As tension built in Europe and Asia in the 1930s, many in the USA wanted to avoid getting involved. In 1935, Congress passed the Neutrality Acts to try and prevent the USA from entering into another world war. This meant the nation would remain neutral in the various conflicts around the world. Struggling with the Great Depression, only being decades away from WW I, trying to avoid Americans dying in another European conflict, and other issues created this desire for neutrality in the USA. Yet, in 1939, Congress agreed to FDR’s “Cash-and-Carry” weapons policy. This meant nations could buy supplies, if they paid cash and transported them through their own ships. While Congress did not want to choose a side in Europe's conflict, it was clear that the USA wanted Britain and France to emerge victorious over Germany and Italy. Germany, Italy, and Japan joined forces and created the Axis powers by signing the Tripartite Pact. In the election of 1940, FDR was reelected to a 3rd term, breaking the two term tradition of Washington. It was also clear that FDR supported Britain and France and wanted to abandon neutrality.
FDR asked Congress to increase funding for the national defense. This was a precautionary step to ensure the military was ready for war. Congress agreed with his precaution and created the Selective Training and Service Act. This was the first peace time draft in the history of the USA. All males 21 to 35 years of age were registered to remain prepared in case conflict broke out. FDR also got support for the Lend-Lease Act of 1941, which stated Britain could “borrow” USA supplies and return them. Isolationists were outraged because they wanted to stay out of the war. In June of 1941, Hitler went against his agreement with Joseph Stalin to split Poland and attacked the USSR. In response to this, Stalin’s Soviet Union received supplies from the USA, despite the fact that this regime had a Communist government.
Japan had attacked Manchuria in China to expand their country and began taking over other areas in the Pacific, like French-Indo China (Vietnam). As Hitler was taking over various parts of Europe, Japan was conquering various areas in the Pacific Ocean. The USA tried an economic embargo to petition Japan’s actions, but this did not stop Japan. Although, Japan did lie and proclaimed they wanted peace with the USA.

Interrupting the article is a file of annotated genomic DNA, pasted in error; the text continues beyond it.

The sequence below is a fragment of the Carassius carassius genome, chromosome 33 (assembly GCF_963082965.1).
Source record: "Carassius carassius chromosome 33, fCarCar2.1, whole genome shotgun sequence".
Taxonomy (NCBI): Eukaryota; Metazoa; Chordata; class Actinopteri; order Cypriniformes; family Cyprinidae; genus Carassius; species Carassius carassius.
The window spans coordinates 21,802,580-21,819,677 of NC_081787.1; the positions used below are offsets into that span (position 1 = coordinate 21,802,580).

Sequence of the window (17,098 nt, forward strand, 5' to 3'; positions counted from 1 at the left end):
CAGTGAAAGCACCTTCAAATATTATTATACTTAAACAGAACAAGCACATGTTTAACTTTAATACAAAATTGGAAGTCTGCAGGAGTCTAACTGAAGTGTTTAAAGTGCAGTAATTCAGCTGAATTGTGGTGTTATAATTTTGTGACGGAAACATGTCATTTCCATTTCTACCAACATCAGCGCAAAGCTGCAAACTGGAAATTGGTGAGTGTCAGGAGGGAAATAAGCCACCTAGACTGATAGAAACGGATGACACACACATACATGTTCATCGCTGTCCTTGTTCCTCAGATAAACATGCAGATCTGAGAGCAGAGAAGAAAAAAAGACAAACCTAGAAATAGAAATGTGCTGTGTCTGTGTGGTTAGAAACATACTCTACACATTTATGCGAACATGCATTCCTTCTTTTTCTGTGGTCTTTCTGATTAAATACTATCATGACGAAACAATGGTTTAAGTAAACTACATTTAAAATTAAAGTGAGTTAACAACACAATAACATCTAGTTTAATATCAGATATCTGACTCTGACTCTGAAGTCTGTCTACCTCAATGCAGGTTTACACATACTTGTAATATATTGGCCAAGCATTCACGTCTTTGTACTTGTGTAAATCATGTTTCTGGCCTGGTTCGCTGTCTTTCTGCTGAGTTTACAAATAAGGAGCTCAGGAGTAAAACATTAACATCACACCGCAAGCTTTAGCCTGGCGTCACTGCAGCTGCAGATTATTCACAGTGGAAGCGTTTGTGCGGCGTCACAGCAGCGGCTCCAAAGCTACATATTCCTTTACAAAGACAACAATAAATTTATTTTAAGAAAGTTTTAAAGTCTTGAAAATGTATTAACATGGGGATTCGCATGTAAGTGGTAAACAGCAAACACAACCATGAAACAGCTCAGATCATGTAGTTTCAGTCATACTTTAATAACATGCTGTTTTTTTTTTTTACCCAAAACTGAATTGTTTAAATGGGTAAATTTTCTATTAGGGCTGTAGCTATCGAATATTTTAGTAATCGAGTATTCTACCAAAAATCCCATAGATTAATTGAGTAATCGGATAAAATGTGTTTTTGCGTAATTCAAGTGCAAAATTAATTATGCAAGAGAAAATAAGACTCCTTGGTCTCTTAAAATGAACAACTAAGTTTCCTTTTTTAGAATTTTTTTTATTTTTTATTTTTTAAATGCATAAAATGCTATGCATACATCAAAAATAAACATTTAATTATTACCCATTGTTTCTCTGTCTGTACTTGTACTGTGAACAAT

While claiming to desire peace with the USA, Japan knew that the USA was their largest obstacle in their plan to dominate the Pacific. In a surprise approach, on December 7, 1941, Japan, under the leadership of Prime Minister Hideki Tojo, attacked Pearl Harbor, a USA naval base in Hawaii. 180 Planes attacked killing over 2,400 Americans and wounding over 1,000 people. 21 ships were sunk, including 8 battle ships. Before this incident, many desperately wanted to remain neutral. After Pearl Harbor, this was no longer an option. Congress agreed to the FDR’s request for a declaration of war and America finally entered WW II. Since Japan was in an alliance with Germany, this meant the USA would also be going to war in Europe as well. Therefore, the USA was going to have to fight a two front war against the Axis Powers.
US History Lesson Plans Include
1) Bell ringer / opening activity
2) PowerPoint presentation
3) Guided notes worksheet for PowerPoint presentation
4) Bonus worksheet (vocabulary, crosswords, word search, etc.)
5) Daily quiz / assessment - exit slip!
6) Content reading handout
7) Compatible with ALL textbooks
8) Answer keys for all worksheets, handouts, & assessments
9) Editable documents (word, PowerPoint, etc.)
10) PDF copies for easy viewing & printing
11) Aligned to national standards
12) Works with Unit or as a stand alone lesson
13) Other bonus materials (videos, extra worksheets, etc.)
Most of our plans include the contents of this list. Please see the photo above for actual contents.